Poetic Statement: I want my reader to be as captivated by my obsessions as I am. The "Imitation Game" was a popular party game in the 1950s. A questioner would decide which of two guests was behind each of two doors by reading the typed answers slipped out from under each of the respective doors. Alan Turing proposed that we could answer the question, "Can machines think?" by creating a computer program that could play the "Imitation Game" and consistently fool a human questioner into believing it was human. (If you’ve ever proven you’re a human online with CAPTCHA, then you’ve played the modern version of the "Imitation Game" – "Turing test" is in that acronym.) Ned Block argued Turing’s test wasn’t a measure of true intelligence because we could write out all the possible questions and answers for the computer and a simple program could navigate this choose-your-own-adventure type decision tree. What Block failed to consider was that if his algorithm answered more than a hundred questions, then it needed more possible answers than the number of particles in the universe. Block designed a machine that worked in theory, but could never be built because it required an impossible amount of resources. For me, it’s awestriking how the unknown is tied just as much to our resources as it is our will. I’m also amazed by the hope inherent in surmounting the potential futility of pursuing the extraordinary.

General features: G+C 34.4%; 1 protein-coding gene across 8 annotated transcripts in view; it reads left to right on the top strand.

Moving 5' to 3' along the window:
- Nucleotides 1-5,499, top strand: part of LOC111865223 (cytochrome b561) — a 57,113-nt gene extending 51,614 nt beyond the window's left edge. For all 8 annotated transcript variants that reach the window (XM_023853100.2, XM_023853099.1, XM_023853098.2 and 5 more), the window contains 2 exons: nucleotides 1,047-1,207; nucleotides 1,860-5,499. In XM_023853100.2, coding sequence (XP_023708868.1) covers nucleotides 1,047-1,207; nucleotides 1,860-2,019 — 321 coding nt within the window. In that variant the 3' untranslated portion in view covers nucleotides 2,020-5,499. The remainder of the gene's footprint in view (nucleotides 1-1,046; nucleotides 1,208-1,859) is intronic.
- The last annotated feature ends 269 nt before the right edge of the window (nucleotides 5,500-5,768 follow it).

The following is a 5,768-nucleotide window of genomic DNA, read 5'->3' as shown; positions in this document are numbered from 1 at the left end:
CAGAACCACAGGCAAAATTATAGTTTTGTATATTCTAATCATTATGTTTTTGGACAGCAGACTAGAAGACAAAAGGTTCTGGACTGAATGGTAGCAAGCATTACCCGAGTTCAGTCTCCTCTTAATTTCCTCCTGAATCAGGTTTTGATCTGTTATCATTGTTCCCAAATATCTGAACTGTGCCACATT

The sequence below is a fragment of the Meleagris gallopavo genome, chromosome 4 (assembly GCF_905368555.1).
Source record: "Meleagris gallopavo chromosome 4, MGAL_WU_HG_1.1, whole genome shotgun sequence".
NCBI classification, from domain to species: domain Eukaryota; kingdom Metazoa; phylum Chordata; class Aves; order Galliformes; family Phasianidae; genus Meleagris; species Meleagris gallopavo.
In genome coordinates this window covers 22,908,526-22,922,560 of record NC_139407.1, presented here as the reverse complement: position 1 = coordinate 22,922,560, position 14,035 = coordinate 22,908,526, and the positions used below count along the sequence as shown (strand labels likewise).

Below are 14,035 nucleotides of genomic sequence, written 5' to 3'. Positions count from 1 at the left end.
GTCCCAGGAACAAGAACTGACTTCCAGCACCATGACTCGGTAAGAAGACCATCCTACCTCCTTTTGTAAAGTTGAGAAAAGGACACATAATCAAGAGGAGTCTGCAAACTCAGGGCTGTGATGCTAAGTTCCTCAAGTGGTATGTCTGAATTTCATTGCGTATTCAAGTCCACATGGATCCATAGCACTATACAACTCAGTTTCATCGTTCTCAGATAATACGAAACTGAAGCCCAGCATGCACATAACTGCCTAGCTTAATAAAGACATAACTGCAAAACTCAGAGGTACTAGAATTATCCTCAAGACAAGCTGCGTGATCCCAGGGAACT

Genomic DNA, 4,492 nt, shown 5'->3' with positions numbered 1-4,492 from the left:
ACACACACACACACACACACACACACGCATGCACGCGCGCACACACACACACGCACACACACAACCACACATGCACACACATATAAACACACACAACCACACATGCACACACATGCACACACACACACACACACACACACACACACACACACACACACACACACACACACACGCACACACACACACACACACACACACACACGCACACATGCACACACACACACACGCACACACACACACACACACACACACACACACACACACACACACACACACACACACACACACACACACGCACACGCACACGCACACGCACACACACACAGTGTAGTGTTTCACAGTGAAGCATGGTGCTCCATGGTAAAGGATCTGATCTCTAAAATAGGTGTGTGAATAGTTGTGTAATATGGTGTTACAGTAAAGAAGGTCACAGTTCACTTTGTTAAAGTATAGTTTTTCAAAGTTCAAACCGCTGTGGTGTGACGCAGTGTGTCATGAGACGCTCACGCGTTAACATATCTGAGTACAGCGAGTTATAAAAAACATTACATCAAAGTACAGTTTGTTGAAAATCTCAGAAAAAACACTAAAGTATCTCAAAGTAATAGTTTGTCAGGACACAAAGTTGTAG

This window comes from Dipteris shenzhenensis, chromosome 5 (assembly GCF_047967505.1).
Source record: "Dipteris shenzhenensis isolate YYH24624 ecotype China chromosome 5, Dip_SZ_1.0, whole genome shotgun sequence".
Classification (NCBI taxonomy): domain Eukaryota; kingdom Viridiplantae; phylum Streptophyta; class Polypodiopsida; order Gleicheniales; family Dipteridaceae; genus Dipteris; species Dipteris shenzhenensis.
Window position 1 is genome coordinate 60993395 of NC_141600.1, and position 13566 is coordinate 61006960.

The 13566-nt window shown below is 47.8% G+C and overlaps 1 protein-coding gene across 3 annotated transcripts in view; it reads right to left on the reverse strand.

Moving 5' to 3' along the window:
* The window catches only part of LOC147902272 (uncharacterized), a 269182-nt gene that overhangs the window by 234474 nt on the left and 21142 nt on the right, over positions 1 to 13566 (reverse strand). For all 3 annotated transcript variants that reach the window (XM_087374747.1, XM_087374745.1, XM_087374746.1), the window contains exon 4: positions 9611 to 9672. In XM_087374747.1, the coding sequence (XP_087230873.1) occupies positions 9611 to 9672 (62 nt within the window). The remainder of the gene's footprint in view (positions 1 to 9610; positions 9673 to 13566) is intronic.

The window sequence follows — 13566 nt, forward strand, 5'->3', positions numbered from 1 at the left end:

Bio: Peter H. Michaels' poetry has appeared in or is forthcoming from Nimrod, Cagibi, Barren, and other places. His poetry book reviews have been published by PANK magazine’s blog and Sugar House Review. Peter earned a BS in computer engineering. His website is peterhmichaels.com.